By Tom Kollenborn
Summer storms in the desert are often known as the Monsoons. These storms bring massive thunderstorms with severe wind, heavy showers, lightning, dust storms and sometimes devastating winds called “microbursts.” During the summer months, most of the storms over central Arizona and the Superstition Wilderness Area result from warm, moist air flowing in from the Gulf of Mexico and the Sea of Cortez (Gulf of California).
This warm, moist air moves across Texas, New Mexico and Mexico. Mountains force this warm, moist air upward, forming clouds filled with moisture, sometimes saturated to the maximum. These clouds release their moisture as they rise and cool. This is known as orographic lift.
The massive anvil-shaped thunderhead clouds that form over Superstition Mountain from late June to September are normally formed by two methods: orographic lift and convectional activity. The convectional storm clouds result from rapidly rising and expanding warm, moist air and falling cold, moist air. This uneven heating of the Earth’s surface is caused by the open cloud pattern in the atmosphere.
Lightning can be caused by the attraction of unlike electrical charges within a thunderhead cell. The rapid movement of ice and water molecules going up and down in a thunderhead cell creates friction that results in an enormous amount of energy in the form of static electricity being produced. A single lightning discharge can produce about 30 million volts at 125,000 amperes. This discharge can occur in less than 1/10 of a second. The results of a lightning strike can be horrific. Never make yourself a target for a lightning strike by standing in an open high area or by a natural lightning rod such as a lone tree on a ridge.
The rapid rising and falling of warm and cold moist air also can create violent bursts of energy. This type of activity results in microbursts, both small and large. Small microbursts can develop winds momentarily up to 200 mph.
They also can create winds across wide areas up to 80 mph. These are the winds prior to precipitation that can create huge dust storms. These dust storms can momentarily be 100 miles wide, over a mile high and capable moving tons of desert fines (dust). These storms in Egypt and the Middle East are known as Haboobs as they roar out of the desert. Since the late 1960’s, this Middle East name has been attached to Arizona dust stormss are enormous and extremely dangerous for transportation.
What is the cause of these dangerous dust storms? One of the most recent and spectacular dust storms occurred on Tuesday, July 7, 2011, and was certainly one of the largest ever experienced by this state. These dust storms appear to be far more severe in recent years. A lot of the Sonoran Desert in Central Arizona has been disturbed for housing pad development on thousands of acres and then the housing boom died. Now this land sits barren and undeveloped. What little vegetation covered the desert before preparation for development has been removed. Also, unpaved roads and the irresponsible use of ATV and other vehicles off road contribute to the problem.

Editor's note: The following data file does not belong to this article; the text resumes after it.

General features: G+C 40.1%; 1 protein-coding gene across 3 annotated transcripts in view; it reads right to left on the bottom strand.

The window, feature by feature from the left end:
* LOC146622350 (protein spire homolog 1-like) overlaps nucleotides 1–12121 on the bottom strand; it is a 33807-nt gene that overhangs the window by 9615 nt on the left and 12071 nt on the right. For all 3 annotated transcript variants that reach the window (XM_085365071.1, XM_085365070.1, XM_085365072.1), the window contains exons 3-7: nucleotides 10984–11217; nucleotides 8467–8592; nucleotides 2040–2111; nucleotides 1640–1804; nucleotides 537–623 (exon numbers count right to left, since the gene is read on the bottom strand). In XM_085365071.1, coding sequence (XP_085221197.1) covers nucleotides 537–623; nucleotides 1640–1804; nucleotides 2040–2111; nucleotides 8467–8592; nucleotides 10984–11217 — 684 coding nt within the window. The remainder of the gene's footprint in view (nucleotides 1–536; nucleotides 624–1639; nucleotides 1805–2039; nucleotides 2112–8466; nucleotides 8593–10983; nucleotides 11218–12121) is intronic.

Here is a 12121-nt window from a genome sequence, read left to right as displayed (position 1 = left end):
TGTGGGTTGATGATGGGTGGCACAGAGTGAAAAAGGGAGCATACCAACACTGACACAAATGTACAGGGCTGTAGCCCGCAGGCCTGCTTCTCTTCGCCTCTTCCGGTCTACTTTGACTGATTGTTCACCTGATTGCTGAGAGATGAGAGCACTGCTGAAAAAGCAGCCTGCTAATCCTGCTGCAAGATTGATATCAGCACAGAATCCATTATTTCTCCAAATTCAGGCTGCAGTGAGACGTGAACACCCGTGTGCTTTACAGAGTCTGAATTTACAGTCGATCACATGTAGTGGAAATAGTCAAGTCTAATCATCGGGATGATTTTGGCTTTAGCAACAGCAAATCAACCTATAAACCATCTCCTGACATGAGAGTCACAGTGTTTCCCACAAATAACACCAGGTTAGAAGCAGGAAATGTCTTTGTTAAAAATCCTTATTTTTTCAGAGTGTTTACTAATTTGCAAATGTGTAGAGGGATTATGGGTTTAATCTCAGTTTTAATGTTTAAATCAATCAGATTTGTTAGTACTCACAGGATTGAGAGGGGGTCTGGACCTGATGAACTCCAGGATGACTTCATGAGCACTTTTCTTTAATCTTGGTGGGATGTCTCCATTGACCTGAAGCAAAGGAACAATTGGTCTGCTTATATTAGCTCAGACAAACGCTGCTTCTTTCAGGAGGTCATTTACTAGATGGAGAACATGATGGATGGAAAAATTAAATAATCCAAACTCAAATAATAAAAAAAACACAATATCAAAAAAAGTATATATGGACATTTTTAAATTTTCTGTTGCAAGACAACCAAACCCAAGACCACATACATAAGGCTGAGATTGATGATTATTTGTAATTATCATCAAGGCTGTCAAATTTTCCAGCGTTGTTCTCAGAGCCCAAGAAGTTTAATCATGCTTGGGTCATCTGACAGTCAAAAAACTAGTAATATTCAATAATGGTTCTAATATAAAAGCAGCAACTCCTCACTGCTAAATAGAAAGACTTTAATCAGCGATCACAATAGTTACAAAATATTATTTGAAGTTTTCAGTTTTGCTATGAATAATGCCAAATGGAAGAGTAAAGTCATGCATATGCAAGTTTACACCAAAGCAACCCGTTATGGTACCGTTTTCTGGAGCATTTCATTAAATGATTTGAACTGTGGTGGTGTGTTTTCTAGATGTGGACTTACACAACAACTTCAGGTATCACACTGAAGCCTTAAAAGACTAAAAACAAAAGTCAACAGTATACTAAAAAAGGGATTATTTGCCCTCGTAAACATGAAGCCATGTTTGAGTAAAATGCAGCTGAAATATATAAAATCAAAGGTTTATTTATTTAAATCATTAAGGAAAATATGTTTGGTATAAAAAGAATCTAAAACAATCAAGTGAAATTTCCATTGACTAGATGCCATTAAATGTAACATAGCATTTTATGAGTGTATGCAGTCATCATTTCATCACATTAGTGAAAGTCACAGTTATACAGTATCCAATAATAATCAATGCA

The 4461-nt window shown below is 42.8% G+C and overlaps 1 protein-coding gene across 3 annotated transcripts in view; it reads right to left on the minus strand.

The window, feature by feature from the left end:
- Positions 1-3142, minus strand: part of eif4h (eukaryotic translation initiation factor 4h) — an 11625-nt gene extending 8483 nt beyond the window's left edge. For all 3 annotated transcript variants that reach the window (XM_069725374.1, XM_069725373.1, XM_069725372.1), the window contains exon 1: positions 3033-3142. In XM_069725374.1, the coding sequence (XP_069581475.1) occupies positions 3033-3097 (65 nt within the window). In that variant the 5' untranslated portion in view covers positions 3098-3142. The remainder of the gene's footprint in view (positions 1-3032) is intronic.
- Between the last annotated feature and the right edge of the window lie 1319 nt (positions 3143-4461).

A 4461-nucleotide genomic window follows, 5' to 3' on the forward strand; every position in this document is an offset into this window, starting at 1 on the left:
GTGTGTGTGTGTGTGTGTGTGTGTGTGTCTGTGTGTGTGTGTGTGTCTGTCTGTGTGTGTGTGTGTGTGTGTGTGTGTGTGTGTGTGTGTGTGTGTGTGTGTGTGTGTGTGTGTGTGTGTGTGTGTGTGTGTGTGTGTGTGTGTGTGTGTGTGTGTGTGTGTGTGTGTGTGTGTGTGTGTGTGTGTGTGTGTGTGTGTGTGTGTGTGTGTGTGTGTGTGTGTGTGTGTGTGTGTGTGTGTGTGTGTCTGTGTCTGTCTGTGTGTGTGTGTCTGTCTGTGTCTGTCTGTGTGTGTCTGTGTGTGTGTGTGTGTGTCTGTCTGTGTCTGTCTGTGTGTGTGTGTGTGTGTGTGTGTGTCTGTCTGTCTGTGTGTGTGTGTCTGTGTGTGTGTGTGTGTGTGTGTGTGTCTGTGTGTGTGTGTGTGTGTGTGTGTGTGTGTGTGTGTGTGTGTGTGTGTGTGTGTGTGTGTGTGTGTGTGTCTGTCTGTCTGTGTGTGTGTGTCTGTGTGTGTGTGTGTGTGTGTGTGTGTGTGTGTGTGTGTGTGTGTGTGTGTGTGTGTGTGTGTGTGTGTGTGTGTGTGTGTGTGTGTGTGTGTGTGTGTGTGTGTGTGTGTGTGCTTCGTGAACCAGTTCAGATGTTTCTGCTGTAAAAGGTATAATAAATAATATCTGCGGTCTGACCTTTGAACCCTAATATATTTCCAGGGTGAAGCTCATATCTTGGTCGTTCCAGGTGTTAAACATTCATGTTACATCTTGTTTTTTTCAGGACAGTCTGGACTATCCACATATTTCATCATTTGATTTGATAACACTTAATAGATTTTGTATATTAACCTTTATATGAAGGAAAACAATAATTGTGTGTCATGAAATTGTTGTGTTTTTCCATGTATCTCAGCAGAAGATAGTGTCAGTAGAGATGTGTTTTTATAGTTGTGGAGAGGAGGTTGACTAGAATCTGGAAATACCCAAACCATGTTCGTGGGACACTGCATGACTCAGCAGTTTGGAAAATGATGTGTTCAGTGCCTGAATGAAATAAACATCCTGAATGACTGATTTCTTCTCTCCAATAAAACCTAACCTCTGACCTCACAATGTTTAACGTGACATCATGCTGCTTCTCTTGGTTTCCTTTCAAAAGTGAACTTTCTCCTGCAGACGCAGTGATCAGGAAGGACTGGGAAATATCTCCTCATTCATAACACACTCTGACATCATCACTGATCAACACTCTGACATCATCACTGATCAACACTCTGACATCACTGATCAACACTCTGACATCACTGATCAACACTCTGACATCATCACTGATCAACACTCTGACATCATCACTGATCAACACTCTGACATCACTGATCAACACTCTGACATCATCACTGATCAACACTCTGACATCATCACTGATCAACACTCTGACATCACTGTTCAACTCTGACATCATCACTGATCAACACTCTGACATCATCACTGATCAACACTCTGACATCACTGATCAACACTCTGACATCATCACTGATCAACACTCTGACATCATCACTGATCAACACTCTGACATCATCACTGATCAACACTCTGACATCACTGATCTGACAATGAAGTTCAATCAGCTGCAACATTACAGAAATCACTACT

All of this is certainly a part of this problem of dust storms blowing toward the Salt River Valley from Central Arizona. Yes, there are many other factors included in this equation, including agriculture, arid condition and uncontrolled growth.
The monsoon storms are associated with very dangerous factors we should all be aware of. These factors include dust storms, high winds, lightning and flash floods. I have mentioned the other factors in previous columns. If you are caught in a dust storm, use common sense to survive. Get as far as you can off the highway right-of-way, park your vehicle and turn off your lights. Don’t keep your foot on the brake pedal. There are still those who drive in dust and fog at very unreasonable rates of speed, endangering themselves and others. If they see your brake lights they might drive right off the highway and into your vehicle.
Our desert is being disturbed more and more each year, and the dust storms will probably become more prominent, dangerous and severe. If we are not careful, we will be looking like Oklahoma during the “Dust Bowl” of the 1930’s. Oklahoma’s “Dust Bowl” was caused by drought primarily during the 1930’s.
There has been an effort by the cities, state and counties to suppress the problem with some dust control methods, such as paving dirt roads and trying to limit the number of acres of land for vegetation removal for development.
These methods only help, however, during periods of drought. Dust storms are part of living in the Southwest deserts.